Pane e tulipani
starring Felice Andreasi, Vitalba Andrea, Tatiana Lepore, Ludovico Paladin
screenplay by Silvio Soldini & Doriana Leondeff
directed by Silvio Soldini
by Walter Chaw There are great chunks missing from Bread and Tulips, story transitions that appear inconsequential until one finds them neglected. An action is announced and several scenes later we are left to presume that the action has been performed; an event occurs and several scenes later we give up waiting for the reaction. Nowhere is that discrepancy more jarring than at the conclusion, when our heroine is spirited away from her family and loved ones and deposited in the middle of a different movie. There is a considerable problem with a film that insists on holding your hand through score or ham-handed direction; on the flipside, there is a considerable problem with one that discards basic narrative cohesion in favour of a calculated whimsy. A film like Bread and Tulips.
That being said, Bread and Tulips (the big winner in this year's Italian Oscar race, the "David Di Donatellos") is an agreeable light-hearted formula movie about a weary housewife who, in escaping the humdrum of her marriage to a bellicose bathroom fixtures salesman and their two surly teenage sons, brings her sunny brand of joie de vivre to a collection of lifeless sad-sacks in Venice. It is as sappy and unlikely as Summertime, that other questionable romantic comedy set in Venice, and boasting of the same dappled, golden-hued filter that lends every shot a dreamy picturesque quality. It is only through the grace of that tacit agreement to view Bread and Tulips as an utterly improbable middle-aged romantic escape fantasy that forgives it its multitude of sins.
While on a bus tour through Rome with her family, frumpy haus frau Rosalba (Licia Maglietta) gets left behind at a rest stop. Rosalba decides to hitch a ride home by way of Venice, a place she's never visited despite her proximity to it. Once there, Rosalba finds that she enjoys her blossoming freedom. She finds a couch to sleep on in the home of a depressed restaurateur Fernando (Bruno Ganz) and a job arranging flowers for a crusty old florist (Felice Andreasi). She befriends Fernando's wacky "holistic masseuse" neighbour Grazia (Marina Massironi) and takes up the accordion, which she has not played since a wee lass on her grandpappy's knee. Justifiably enraged, her husband hires a plumber who loves detective stories to track Rosalba down in Venice, portly mama's boy Constantino (Giuseppe Battiston). It can be of little surprise that Constantino, as lonesome and pathetic in his way as Rosalba was in hers, has Venice's (and Rosalba's) magic work on him as well.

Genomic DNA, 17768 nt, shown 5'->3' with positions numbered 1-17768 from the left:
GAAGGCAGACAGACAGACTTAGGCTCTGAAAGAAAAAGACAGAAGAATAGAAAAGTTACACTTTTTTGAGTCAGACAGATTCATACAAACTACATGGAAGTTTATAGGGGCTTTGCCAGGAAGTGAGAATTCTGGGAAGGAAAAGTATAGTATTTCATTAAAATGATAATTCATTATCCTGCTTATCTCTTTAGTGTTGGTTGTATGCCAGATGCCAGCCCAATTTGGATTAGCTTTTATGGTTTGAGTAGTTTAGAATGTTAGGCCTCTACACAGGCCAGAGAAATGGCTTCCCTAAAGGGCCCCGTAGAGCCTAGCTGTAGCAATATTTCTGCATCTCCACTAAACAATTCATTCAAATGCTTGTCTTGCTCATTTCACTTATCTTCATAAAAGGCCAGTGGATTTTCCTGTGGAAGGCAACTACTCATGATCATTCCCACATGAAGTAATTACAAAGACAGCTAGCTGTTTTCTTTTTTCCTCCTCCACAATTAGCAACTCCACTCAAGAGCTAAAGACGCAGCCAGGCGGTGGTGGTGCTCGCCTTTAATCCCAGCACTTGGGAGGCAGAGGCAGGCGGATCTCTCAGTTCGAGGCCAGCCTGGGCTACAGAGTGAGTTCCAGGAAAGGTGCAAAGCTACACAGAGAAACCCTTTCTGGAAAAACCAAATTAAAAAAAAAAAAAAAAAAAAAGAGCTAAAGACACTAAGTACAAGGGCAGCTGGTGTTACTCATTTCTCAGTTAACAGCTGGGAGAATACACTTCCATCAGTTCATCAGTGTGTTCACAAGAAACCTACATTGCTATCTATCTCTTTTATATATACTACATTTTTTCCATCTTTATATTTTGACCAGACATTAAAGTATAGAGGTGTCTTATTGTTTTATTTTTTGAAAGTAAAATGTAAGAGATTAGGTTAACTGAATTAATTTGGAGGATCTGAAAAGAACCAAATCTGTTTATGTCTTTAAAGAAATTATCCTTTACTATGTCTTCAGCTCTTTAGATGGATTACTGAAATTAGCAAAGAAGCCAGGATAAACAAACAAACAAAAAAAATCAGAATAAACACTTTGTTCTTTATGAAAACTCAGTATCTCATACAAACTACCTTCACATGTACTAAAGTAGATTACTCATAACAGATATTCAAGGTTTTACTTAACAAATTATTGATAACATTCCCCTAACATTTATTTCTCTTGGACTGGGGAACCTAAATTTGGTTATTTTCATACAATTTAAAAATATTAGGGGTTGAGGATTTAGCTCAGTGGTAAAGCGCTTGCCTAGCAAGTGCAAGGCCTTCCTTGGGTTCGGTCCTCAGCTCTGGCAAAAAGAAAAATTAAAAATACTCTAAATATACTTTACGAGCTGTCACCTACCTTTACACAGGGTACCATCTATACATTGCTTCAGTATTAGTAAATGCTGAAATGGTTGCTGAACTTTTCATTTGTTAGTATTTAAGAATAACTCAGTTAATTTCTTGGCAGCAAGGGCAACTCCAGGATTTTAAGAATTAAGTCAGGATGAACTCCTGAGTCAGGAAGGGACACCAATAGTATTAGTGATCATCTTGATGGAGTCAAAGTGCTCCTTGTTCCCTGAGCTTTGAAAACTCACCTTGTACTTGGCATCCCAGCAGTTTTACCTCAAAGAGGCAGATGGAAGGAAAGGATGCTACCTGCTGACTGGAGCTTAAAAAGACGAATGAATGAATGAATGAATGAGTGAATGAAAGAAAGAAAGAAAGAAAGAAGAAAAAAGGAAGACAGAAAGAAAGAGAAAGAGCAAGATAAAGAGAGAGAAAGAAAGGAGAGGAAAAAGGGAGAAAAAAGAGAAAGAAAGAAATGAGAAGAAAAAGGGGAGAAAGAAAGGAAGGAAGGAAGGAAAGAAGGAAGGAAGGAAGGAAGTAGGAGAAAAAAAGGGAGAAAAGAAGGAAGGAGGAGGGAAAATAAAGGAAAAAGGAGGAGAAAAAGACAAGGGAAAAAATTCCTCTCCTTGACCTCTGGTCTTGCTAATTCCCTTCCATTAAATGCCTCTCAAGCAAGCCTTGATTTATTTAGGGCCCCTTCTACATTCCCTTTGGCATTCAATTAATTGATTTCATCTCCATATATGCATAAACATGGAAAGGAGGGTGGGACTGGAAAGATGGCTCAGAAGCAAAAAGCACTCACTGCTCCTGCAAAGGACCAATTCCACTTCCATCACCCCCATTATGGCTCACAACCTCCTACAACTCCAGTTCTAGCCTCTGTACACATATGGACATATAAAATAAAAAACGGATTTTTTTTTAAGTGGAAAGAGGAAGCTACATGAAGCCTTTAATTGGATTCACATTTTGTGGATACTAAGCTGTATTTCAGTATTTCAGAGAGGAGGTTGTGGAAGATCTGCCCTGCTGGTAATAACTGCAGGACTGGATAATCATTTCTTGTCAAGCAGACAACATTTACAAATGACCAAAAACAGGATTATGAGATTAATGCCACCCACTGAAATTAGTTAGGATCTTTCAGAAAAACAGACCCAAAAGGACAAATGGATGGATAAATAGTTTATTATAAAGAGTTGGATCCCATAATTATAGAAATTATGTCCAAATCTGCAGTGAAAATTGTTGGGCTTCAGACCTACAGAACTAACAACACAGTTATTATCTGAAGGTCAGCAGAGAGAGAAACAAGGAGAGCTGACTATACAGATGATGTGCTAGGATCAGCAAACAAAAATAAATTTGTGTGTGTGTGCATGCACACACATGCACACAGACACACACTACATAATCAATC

Hamstrung by convention, a lugubrious pace, three clumsily-handled dream sequences, and the abovementioned narrative choppiness, Bread and Tulips remains so guileless at its core that it's difficult to dislike, although its technical and scripting problems do their best. A good actors' director, Silvio Soldini seems flummoxed by the prospect of telling a slight story with economy, content to allow his cast to interact in an endless series of cutesy scenarios. The film is also so clearly about Rosalba and her mid-life crisis that the travails of her abandoned family are handled with an afterthought, a manufactured conflict, and eventually a quick edit that speaks volumes of Soldini's disdain for Mimmo and the kids. In fact, the most we get of the husband after the brief prologue are four scenes: two involve him screaming at co-workers or Rosalba, one involves him trying to get his mistress to iron his shirts, and the final shows him forgiving Rosalba for abandoning them and shacking up with another man. Mimmo is made first a monster, then an absolver of sin. This beleaguered tactic suggests a belief in Soldini that his audience is incapable of an ambiguous heroine but just daft enough to be manipulated in such a manner for the umpteenth time.
Bread and Tulips is an attempt to portray how serendipity and fate conspire to bring a good person to a favourable end. If it's a fairytale, then it's one without any hint of the menace that marks the best of them. There is never a moment in which we fear for Rosalba's safety, no matter how many amazingly stupid situations this bumbling woman gets herself into. When each precious romantic cog cascades, its successor is met with a sort of drugged acceptance. We've seen this movie way too many times in countless permutations, and its lack of originality is injured by the general poorness of the direction. I fear the public's appetite for comfortable drivel is indefatigable enough that the pleasant performances in Bread and Roses will charm a great many people regardless of its shortcomings. Personally, I would have benefited from a great deal more sustenance from the bread of the piece while suffering a great deal less time spent in the careful arrangement of tulips. Originally published: August 17, 2001.